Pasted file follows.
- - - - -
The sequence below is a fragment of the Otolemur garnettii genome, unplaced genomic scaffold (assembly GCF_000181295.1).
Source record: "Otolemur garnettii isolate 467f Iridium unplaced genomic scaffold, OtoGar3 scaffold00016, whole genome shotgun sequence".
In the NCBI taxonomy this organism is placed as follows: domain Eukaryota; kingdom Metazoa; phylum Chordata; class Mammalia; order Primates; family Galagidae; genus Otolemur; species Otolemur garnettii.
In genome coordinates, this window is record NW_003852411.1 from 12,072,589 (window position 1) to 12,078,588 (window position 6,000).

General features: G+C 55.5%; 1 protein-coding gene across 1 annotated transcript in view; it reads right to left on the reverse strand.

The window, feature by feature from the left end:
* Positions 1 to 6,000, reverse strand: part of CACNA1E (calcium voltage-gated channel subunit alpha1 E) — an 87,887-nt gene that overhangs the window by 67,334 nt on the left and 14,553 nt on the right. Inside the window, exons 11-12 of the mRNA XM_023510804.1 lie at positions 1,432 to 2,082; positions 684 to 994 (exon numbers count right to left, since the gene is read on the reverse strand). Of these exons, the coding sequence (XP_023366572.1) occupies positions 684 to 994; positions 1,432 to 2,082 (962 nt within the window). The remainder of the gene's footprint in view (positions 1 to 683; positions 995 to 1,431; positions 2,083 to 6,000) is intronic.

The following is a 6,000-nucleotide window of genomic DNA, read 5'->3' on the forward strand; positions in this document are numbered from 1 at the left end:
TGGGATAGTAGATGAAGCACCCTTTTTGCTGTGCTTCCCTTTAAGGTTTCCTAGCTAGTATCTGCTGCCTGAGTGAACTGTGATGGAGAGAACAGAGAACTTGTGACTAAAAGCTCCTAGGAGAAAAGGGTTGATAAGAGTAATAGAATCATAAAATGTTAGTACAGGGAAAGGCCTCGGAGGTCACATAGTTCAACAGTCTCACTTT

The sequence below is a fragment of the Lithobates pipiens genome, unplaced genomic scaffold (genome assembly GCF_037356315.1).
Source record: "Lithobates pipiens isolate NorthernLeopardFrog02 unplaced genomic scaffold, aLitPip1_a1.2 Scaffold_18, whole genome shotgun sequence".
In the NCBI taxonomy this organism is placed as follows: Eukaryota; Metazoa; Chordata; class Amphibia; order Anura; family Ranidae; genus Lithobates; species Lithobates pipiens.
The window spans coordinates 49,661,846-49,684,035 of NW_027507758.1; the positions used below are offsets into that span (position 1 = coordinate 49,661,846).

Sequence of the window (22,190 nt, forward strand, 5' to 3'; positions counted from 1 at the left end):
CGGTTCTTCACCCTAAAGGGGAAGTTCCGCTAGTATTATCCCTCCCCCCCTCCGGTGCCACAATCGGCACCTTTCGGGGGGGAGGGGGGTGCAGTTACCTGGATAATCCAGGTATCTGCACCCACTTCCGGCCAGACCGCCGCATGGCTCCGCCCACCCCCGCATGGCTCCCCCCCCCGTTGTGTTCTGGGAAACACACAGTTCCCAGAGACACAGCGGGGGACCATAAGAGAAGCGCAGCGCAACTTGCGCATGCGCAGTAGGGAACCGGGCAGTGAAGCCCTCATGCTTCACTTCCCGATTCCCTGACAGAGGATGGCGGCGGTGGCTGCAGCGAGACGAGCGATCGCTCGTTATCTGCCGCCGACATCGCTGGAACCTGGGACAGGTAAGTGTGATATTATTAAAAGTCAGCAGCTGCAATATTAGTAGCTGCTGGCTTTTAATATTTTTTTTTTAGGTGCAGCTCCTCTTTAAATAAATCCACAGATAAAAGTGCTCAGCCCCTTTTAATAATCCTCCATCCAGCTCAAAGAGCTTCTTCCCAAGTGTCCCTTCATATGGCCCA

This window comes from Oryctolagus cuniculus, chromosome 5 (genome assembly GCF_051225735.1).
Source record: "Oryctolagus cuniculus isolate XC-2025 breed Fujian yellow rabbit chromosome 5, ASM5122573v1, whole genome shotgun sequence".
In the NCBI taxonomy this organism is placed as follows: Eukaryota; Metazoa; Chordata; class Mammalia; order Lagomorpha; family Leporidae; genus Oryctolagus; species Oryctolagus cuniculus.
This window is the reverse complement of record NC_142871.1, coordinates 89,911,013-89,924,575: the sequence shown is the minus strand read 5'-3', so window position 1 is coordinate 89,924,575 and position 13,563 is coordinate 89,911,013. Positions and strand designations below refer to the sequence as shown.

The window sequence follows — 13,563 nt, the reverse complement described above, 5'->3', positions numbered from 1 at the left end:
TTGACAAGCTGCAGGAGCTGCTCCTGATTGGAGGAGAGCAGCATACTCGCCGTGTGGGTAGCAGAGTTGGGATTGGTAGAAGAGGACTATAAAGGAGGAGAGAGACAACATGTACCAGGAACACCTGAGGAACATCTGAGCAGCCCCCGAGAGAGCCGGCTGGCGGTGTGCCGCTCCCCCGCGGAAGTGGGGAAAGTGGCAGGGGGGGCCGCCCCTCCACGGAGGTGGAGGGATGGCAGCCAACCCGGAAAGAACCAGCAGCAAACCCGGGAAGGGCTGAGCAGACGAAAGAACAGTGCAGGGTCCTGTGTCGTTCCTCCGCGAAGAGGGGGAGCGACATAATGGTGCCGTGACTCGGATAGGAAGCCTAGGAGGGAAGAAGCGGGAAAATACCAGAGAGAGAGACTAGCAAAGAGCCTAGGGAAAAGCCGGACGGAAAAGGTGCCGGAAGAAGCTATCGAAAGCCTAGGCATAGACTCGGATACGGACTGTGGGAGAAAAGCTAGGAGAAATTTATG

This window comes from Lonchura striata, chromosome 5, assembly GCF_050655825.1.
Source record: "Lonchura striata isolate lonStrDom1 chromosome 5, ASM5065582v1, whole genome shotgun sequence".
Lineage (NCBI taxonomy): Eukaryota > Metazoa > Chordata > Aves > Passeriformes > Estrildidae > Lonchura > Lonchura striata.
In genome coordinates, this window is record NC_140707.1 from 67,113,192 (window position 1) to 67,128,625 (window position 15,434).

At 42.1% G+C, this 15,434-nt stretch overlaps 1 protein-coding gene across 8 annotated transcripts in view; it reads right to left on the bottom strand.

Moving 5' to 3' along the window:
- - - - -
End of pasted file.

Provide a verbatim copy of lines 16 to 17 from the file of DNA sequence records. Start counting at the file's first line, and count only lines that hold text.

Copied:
This window comes from Oryctolagus cuniculus, chromosome 5 (genome assembly GCF_051225735.1).
Source record: "Oryctolagus cuniculus isolate XC-2025 breed Fujian yellow rabbit chromosome 5, ASM5122573v1, whole genome shotgun sequence".